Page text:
Videos by OutKick
In the world of competitive sports, athletes must do anything and everything to set themselves apart from anyone else.
When it comes to professional roster slots, there are only so many that are available – with literally hundreds of thousands of really good players that will never make it to that top level.
Enter: University of Oregon junior baseball player Rikuu Nashida.
The second baseman quickly made a name for himself this past weekend not only for his production ON the field, but HOW he did it.
In an absolute power move by the Japanese-born player, Nishida made his Oregon debut by playing with a wooden bat.
Dude is keeping it REAL. No need for a metal bat when you can do things like this.
Mandatory SOUND ON when you play this clip:
Boom! Or should I say bonsai!
Far things better in sports than the sweet sound of a clean wooden bat destroying a baseball. Absolute beauty.
The rare-college baseball wooden bat use has done wonders for Nishida, who leads the Ducks with 10 runs and nine stolen bases in 11 games. The home run was the first of his college career.
Born in Osaka, Japan, Nishida played high school baseball at Tohoku High School, which is where San Diego Padres pitcher Yu Darvish attended as well. Before transferring to Oregon this year, he was a two-time All American at a local Oregon community college.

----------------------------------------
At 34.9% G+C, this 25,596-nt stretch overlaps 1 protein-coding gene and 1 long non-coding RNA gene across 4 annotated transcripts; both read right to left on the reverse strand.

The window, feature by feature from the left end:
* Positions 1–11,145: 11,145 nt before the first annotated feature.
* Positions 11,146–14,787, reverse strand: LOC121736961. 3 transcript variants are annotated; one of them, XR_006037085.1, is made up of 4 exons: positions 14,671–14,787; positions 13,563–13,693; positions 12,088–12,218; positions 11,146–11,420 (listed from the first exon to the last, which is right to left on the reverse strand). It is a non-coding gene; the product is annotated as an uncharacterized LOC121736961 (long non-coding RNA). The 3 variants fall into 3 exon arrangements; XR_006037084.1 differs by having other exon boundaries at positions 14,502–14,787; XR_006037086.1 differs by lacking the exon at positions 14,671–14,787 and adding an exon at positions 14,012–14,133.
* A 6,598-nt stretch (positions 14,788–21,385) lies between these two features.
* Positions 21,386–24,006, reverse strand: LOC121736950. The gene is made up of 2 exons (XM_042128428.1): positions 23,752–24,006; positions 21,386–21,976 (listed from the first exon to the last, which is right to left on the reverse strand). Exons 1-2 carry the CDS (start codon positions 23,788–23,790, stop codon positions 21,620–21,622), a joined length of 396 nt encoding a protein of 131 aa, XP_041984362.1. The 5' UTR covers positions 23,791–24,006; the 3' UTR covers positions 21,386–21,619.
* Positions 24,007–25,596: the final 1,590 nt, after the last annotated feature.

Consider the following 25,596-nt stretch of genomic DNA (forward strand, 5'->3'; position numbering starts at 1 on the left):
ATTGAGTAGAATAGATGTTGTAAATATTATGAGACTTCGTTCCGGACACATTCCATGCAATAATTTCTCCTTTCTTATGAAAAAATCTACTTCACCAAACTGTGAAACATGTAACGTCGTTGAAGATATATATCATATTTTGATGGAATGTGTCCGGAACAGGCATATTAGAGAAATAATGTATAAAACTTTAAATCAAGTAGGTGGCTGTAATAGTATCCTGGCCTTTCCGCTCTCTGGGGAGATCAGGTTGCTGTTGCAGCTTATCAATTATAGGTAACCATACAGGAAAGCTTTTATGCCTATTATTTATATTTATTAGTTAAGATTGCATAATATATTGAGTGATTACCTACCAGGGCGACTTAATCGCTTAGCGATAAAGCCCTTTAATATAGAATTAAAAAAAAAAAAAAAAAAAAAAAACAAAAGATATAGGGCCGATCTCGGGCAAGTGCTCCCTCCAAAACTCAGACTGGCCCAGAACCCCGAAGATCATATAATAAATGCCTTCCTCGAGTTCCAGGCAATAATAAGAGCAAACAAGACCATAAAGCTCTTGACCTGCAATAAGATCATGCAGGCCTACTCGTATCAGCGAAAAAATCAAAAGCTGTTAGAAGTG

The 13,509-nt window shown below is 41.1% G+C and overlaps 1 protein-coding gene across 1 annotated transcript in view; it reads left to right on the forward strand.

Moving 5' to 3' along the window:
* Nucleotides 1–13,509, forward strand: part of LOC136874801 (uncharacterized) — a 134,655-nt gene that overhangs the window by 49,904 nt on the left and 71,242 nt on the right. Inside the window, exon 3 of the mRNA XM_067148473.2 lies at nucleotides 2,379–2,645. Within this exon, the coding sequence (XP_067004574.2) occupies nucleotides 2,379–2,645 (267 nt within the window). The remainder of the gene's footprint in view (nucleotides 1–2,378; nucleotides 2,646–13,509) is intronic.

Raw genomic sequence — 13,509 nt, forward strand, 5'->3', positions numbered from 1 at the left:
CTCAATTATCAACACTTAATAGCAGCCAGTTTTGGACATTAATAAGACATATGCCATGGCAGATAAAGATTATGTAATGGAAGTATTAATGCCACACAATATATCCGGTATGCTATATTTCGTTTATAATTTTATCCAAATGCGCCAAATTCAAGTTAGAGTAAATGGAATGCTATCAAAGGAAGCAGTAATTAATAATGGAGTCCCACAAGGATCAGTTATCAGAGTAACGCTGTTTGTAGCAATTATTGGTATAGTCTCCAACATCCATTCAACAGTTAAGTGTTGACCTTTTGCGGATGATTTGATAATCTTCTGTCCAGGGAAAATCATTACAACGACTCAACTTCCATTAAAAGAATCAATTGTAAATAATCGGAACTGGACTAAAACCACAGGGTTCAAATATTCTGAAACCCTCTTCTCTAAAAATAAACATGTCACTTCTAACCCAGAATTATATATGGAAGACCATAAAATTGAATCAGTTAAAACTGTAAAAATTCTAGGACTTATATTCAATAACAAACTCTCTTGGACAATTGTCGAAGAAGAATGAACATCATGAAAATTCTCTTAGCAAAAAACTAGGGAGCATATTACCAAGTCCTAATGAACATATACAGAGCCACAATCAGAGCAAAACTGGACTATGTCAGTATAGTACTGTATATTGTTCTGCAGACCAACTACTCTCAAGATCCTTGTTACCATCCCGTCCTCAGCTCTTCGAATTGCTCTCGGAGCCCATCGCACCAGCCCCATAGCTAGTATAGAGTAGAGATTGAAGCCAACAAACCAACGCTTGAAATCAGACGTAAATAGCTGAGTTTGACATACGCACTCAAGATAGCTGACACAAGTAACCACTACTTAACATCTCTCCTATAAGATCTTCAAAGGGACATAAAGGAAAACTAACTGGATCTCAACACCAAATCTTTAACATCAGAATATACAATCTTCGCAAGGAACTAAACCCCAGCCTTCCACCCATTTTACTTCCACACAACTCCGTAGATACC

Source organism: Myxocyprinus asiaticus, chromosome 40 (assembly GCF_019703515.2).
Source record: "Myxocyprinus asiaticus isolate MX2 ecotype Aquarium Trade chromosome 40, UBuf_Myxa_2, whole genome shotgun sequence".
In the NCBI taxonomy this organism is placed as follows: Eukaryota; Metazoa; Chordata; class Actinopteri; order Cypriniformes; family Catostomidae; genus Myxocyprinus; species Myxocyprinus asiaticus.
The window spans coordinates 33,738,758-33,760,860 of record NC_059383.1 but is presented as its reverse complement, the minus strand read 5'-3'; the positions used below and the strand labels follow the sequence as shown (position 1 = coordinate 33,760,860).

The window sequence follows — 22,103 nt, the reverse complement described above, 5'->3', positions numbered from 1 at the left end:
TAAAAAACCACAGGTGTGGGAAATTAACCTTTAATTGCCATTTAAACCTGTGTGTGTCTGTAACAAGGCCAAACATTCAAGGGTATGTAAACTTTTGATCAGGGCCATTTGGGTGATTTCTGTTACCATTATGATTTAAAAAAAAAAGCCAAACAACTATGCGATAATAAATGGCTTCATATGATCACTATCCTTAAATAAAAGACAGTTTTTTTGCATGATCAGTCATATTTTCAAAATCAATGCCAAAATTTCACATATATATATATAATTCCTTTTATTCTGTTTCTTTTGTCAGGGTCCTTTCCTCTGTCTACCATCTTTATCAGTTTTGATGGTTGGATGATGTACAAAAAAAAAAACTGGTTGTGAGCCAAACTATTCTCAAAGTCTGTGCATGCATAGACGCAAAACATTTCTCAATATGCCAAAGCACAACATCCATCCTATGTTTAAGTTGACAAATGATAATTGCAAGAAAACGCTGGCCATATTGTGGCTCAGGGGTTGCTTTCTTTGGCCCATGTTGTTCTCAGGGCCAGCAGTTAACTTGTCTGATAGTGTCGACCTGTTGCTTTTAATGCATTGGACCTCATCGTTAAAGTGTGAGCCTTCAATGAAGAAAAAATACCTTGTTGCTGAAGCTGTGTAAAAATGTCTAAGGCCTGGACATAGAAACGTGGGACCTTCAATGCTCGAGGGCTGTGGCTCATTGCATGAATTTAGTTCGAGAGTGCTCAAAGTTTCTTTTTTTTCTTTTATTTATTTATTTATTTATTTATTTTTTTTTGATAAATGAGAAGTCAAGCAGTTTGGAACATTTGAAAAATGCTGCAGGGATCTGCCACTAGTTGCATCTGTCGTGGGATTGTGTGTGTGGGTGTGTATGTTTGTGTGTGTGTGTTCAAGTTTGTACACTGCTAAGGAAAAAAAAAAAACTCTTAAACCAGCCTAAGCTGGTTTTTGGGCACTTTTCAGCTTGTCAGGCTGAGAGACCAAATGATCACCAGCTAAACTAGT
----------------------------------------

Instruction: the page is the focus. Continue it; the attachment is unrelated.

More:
METAL BATS IN THE MAJORS WOULD BE DISASTROUS
In 1974, the NCAA switched from wooden bats to metal bats throughout the program. Players can still opt to use a wooden bat, but rarely do because of the simple logistics of it. Metal bats hit the ball harder and further – something that every player trying to make it to the Majors wants to show.
Meanwhile, MLB has never allowed for the use of metal bats. It’s simply not safe for the players involved. If batters are already hitting the ball back at 120+ mph, you can only imagine how much harder it would be from a metal bat. Also, for a league that values so much of it’s Hall of Fame and stats, if you start allowing a metal baseball bat then the Ghost of Babe Ruth will haunt Commissioner Rob Manfred for life.
Nonetheless, it also goes to show just how damn powerful some of the players like Aaron Judge and Mike Trout are, that they can just torch baseballs 450+ feet as if it’s nothing with a wooden bat no less!
Although Nishida has a long way to go, he’s well on his way. To be able to go viral for using the same bat that professionals use is a huge advantage for him to show his talents on the field.